The Authority of the Bible

One of the games my family enjoys is Jenga. It is a tower of blocks, three in a row, with the direction of the blocks changing every row. It starts as a solid block, and each person removes a block and moves it to the top. With each block that gets removed, the tower becomes weaker until the building falls.

As we look at the authority of scripture, we can view it as a giant Jenga game. As people choose to not believe in something that is found in scripture, a block is removed. It doesn’t take long before the faith structure becomes wobbly and fails.

On February 5th, our message was focused on the authority of scripture. I want to share with you a few points to help you understand why you can trust the Bible as the infallible word of God.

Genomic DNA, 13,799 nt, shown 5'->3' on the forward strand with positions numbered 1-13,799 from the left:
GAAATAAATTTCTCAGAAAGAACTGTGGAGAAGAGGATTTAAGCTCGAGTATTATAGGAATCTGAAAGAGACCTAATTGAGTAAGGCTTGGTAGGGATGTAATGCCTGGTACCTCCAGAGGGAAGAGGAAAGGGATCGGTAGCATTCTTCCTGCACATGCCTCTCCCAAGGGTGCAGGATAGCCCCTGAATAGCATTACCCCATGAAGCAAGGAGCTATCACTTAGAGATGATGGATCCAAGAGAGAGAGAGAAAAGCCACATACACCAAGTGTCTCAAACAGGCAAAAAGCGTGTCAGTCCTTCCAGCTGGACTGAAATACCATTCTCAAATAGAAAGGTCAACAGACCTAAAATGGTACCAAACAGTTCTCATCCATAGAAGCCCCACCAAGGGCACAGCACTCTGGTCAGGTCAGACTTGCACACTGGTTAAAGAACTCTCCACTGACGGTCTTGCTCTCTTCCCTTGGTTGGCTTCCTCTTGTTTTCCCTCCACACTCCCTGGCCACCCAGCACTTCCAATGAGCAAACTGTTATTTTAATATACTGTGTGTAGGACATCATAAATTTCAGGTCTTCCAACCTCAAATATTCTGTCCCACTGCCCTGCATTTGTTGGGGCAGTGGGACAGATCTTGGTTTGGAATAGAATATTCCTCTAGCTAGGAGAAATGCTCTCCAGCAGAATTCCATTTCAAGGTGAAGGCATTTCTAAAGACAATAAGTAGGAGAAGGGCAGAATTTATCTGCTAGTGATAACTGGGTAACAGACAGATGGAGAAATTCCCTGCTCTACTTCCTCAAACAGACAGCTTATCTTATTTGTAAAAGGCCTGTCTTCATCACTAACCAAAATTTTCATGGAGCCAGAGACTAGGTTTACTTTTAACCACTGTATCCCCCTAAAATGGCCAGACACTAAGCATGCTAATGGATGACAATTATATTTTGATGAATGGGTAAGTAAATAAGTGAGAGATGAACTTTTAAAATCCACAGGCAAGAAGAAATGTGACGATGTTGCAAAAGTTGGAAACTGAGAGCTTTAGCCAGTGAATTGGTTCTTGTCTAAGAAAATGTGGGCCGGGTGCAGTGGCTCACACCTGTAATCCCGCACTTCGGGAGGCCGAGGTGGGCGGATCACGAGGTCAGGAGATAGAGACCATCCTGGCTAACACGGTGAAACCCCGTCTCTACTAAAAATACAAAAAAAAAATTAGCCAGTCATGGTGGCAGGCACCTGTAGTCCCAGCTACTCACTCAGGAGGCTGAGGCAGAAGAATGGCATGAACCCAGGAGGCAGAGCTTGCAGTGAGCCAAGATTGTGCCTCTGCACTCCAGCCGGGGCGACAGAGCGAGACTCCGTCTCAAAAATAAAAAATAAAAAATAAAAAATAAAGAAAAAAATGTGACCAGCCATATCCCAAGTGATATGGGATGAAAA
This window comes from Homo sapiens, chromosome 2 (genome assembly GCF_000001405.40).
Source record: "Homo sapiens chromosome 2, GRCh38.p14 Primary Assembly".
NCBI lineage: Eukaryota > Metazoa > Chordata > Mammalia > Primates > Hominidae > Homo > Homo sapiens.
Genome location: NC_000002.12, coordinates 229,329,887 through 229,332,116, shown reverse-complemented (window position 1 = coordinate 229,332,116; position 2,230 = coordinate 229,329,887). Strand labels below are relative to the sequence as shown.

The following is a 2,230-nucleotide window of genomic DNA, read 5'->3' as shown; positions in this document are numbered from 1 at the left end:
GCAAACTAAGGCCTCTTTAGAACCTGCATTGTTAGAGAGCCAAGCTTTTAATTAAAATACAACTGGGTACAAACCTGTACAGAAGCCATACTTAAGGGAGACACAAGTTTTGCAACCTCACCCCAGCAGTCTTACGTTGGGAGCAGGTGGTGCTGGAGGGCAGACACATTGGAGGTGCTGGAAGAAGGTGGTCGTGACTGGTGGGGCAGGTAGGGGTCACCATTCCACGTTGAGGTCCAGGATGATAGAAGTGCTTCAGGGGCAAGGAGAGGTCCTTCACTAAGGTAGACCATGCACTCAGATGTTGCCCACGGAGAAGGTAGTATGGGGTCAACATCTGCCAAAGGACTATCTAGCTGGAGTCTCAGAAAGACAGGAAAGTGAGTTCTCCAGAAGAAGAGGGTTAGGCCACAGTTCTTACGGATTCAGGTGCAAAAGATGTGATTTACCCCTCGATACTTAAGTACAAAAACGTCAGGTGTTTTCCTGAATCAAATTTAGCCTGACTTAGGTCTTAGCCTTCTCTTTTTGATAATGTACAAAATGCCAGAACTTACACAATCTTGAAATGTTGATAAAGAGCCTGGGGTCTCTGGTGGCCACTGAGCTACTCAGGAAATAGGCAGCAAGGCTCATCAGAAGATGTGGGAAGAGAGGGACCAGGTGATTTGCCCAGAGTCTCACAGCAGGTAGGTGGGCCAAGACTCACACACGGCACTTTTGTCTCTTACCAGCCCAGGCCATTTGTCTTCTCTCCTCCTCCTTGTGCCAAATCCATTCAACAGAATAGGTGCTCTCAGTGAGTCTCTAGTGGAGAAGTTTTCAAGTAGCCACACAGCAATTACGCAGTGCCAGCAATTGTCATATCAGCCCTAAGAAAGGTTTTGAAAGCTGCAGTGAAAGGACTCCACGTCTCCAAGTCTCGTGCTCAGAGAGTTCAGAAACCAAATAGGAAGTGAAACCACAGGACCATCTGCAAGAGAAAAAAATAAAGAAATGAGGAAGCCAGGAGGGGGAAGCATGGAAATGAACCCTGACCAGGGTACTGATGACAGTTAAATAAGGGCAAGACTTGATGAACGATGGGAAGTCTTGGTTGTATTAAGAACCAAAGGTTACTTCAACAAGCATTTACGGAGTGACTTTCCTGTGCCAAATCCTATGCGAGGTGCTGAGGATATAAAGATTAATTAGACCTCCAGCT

First we need to understand why holding the authority of scripture is important. The following thought is from Gleason L. Archer’s article “Alleged Errors and Discrepancies” from the book Inerrancy that is edited by Norman Geisler:

“God’s written revelation came in inerrant form, free from discrepancies or contradictions, and this inerrancy contributes to its achieving its saving purpose. If there were genuine mistakes of any sort in the original manuscripts, it would mean, obviously, that the Bible contains errors along with the truth… The charge of scriptural self-contradiction or factual error is to be taken quite seriously; it cannot be brushed off as just a matter of minor consequence. At stake is the credibility and reliability of the Bible as authentic revelation from God.”